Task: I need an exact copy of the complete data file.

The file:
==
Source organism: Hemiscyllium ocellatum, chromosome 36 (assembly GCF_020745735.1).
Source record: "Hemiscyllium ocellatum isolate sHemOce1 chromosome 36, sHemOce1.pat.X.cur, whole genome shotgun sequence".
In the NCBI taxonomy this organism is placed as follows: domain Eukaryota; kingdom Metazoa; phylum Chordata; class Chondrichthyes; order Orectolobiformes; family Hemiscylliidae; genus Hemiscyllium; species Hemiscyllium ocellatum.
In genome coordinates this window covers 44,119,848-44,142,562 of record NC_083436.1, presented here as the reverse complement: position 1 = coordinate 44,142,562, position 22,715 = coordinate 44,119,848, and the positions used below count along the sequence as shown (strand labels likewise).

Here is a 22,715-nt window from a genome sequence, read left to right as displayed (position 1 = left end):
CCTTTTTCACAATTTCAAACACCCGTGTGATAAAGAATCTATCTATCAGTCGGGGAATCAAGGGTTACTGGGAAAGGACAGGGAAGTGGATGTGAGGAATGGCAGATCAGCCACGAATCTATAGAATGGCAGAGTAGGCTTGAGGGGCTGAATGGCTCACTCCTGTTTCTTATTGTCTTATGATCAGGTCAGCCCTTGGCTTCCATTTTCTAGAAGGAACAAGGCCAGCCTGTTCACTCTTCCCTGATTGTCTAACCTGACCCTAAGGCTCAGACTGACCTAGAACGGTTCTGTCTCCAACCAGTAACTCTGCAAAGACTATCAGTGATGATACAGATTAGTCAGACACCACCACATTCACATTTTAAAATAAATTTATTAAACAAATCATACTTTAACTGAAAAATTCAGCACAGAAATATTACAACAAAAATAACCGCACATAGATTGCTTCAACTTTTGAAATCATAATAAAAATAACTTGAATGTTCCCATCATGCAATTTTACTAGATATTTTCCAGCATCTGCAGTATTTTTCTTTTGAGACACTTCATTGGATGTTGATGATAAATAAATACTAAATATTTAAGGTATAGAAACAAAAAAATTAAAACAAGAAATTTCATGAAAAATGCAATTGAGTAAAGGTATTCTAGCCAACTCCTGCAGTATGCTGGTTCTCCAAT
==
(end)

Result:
Source organism: Hemiscyllium ocellatum, chromosome 36 (assembly GCF_020745735.1).
Source record: "Hemiscyllium ocellatum isolate sHemOce1 chromosome 36, sHemOce1.pat.X.cur, whole genome shotgun sequence".
In the NCBI taxonomy this organism is placed as follows: domain Eukaryota; kingdom Metazoa; phylum Chordata; class Chondrichthyes; order Orectolobiformes; family Hemiscylliidae; genus Hemiscyllium; species Hemiscyllium ocellatum.
In genome coordinates this window covers 44,119,848-44,142,562 of record NC_083436.1, presented here as the reverse complement: position 1 = coordinate 44,142,562, position 22,715 = coordinate 44,119,848, and the positions used below count along the sequence as shown (strand labels likewise).

Here is a 22,715-nt window from a genome sequence, read left to right as displayed (position 1 = left end):
CCTTTTTCACAATTTCAAACACCCGTGTGATAAAGAATCTATCTATCAGTCGGGGAATCAAGGGTTACTGGGAAAGGACAGGGAAGTGGATGTGAGGAATGGCAGATCAGCCACGAATCTATAGAATGGCAGAGTAGGCTTGAGGGGCTGAATGGCTCACTCCTGTTTCTTATTGTCTTATGATCAGGTCAGCCCTTGGCTTCCATTTTCTAGAAGGAACAAGGCCAGCCTGTTCACTCTTCCCTGATTGTCTAACCTGACCCTAAGGCTCAGACTGACCTAGAACGGTTCTGTCTCCAACCAGTAACTCTGCAAAGACTATCAGTGATGATACAGATTAGTCAGACACCACCACATTCACATTTTAAAATAAATTTATTAAACAAATCATACTTTAACTGAAAAATTCAGCACAGAAATATTACAACAAAAATAACCGCACATAGATTGCTTCAACTTTTGAAATCATAATAAAAATAACTTGAATGTTCCCATCATGCAATTTTACTAGATATTTTCCAGCATCTGCAGTATTTTTCTTTTGAGACACTTCATTGGATGTTGATGATAAATAAATACTAAATATTTAAGGTATAGAAACAAAAAAATTAAAACAAGAAATTTCATGAAAAATGCAATTGAGTAAAGGTATTCTAGCCAACTCCTGCAGTATGCTGGTTCTCCAAT